The Bill would allow the barbarity of warrant sales to be inflicted for water debts, and advocates three-year, short-term electoral cycles.

The Parliamentary Under-Secretary of State for Scotland (Lord James Douglas-Hamilton) : Any council in Scotland can impose within its contracts with school buses conditions and stipulations which make it absolutely clear that seat belts can be made mandatory. The hon. Gentleman is totally misleading the House on that point.

Mr. Welsh : I do not think I am. Any council can do that, and Tayside has just done it under the Scottish National party. The point is that the Government could have made sure that every council had those powers, by putting the matter on the face of the Bill. The Minister has abdicated his responsibility. He could have put the matter on the face of the Bill.

Lord James Douglas-Hamilton : A council does have powers to put that in its contracts and, if it wishes, it is strongly encouraged to do so. We acknowledge that there has been public pressure for councils to do just that.

Mr. Welsh : When the Government want to make sure of something, they put powers into the Bill, and this Bill is full of Secretary of State's powers. Why did not the Government make sure in this case ? They would have had popular support, and support from both sides of the House. When the Government want to abdicate their

responsibilities, they run the other way. There can be no excuses. The Government turned down an amendment that would have made sure that seat belts were installed in school buses. The Government made a mistake in not doing so.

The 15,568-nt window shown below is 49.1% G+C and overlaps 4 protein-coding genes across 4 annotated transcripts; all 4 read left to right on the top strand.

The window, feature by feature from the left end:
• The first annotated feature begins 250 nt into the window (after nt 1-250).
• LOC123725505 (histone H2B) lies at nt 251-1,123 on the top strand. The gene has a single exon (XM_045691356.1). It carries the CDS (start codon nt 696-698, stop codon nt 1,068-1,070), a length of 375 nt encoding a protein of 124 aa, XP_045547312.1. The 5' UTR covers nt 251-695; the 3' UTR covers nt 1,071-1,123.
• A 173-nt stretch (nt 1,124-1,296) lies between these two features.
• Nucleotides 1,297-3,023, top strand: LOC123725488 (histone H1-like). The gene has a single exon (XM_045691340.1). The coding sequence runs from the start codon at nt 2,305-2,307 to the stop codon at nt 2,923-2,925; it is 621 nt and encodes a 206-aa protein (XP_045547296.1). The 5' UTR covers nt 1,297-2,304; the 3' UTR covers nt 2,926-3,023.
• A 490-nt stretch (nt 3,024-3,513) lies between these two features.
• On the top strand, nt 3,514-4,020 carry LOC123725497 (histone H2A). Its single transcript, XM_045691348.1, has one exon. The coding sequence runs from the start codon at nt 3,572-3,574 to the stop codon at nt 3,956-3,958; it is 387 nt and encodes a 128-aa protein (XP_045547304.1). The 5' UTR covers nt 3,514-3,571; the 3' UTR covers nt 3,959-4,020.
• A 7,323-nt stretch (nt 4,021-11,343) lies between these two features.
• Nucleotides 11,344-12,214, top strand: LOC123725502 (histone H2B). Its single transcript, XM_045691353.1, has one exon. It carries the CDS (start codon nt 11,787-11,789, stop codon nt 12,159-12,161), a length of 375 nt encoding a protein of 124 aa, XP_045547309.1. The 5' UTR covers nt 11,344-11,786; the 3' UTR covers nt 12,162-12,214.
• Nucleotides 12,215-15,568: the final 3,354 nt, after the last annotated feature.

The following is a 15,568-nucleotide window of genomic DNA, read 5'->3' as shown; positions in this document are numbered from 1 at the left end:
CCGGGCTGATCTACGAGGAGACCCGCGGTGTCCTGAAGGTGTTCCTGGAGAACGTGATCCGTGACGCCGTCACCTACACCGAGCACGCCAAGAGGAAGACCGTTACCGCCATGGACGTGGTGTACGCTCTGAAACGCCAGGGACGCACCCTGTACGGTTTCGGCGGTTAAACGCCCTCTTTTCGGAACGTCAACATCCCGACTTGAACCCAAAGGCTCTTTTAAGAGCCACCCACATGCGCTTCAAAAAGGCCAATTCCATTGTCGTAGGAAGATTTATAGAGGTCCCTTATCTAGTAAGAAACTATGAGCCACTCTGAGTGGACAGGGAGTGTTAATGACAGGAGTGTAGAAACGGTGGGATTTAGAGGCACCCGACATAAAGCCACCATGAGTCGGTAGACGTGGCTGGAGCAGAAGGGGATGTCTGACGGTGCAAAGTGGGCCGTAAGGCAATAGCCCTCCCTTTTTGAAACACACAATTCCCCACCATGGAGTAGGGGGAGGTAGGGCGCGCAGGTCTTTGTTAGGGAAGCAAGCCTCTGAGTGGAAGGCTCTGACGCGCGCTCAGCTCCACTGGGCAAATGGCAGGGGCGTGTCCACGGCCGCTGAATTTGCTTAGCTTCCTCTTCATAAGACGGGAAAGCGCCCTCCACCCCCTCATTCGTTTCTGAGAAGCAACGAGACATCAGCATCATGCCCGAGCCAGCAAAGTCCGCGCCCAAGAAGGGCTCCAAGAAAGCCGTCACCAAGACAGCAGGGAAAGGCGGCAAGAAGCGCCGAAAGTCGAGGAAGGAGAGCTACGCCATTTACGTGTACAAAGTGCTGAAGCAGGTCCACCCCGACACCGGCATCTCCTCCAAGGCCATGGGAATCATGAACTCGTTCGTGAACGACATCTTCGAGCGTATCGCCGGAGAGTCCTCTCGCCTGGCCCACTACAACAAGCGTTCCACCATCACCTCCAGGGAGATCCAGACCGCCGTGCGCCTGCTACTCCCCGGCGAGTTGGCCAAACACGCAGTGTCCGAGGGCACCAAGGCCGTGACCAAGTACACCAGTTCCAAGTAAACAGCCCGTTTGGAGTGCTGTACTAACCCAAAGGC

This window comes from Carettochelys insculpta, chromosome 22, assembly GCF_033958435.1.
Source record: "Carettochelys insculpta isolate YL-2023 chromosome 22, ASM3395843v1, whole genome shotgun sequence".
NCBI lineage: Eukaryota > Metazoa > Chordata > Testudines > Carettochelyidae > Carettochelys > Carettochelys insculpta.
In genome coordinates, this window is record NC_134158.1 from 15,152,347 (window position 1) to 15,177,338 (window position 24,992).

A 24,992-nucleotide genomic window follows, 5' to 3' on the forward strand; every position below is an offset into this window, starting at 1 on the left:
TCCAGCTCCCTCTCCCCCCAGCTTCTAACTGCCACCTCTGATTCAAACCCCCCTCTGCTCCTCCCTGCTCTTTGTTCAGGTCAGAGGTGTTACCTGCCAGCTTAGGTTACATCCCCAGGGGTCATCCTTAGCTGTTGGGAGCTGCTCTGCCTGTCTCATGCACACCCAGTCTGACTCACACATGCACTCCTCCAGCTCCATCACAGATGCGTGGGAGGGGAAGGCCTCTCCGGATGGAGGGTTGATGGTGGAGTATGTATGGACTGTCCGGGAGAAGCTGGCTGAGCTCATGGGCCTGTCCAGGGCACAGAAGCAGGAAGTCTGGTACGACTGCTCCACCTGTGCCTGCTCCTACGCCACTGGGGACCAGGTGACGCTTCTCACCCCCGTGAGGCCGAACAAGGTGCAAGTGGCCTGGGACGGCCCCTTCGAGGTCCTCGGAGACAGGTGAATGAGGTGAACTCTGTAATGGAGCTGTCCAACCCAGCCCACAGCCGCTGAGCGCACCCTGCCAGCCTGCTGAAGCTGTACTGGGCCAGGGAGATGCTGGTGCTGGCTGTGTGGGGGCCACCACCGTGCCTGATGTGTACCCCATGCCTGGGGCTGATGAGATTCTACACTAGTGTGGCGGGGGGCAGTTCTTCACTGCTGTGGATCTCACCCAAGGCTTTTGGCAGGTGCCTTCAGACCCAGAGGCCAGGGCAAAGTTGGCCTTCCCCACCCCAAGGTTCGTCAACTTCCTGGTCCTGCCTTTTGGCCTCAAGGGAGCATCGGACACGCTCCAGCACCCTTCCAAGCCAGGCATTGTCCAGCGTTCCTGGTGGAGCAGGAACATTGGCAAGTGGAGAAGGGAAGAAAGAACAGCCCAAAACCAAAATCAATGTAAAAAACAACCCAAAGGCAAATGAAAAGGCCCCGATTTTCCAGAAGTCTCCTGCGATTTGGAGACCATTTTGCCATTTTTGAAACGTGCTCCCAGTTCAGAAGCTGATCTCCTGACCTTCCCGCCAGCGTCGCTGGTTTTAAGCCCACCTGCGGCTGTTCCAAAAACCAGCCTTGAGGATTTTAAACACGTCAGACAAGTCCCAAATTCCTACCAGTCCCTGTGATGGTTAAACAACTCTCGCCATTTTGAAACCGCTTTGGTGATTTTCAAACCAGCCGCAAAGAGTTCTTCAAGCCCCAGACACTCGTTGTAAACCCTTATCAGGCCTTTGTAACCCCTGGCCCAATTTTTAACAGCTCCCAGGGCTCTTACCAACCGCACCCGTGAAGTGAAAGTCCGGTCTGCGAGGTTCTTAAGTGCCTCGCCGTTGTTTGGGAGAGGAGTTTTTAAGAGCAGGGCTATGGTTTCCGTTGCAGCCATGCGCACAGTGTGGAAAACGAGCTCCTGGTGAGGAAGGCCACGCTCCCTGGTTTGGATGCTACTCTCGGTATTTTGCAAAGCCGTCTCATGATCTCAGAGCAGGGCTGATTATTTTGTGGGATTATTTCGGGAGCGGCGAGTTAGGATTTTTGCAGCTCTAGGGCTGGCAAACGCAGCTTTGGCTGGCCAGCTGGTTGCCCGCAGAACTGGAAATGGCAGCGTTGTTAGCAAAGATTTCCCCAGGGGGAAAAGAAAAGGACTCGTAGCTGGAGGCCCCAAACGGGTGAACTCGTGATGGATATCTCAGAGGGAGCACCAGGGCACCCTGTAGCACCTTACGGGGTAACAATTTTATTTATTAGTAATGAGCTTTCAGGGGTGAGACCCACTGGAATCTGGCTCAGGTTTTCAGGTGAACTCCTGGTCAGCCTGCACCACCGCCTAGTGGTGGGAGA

The Bill reduces Scotland's elected representatives to the lowest proportion per head in the whole of western Europe, and replaces them with more placemen and women, hand-picked by the Tories in quangos such as the three giant water boards. So much for decentralisation. The Government create three unelected and unaccountable giant quangos and destroy elected, democratic and accountable local authorities. The Bill multiplies centralised power and, while the Government talk about subsidiarity at a European level, they centralise power from local government in Scotland. The water services proposals are plainly wrong, unfair and undemocratic. There has been no attempt whatsoever to

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tackle the problems involved. Debt interest payments will continue to cost more each year than water service provision.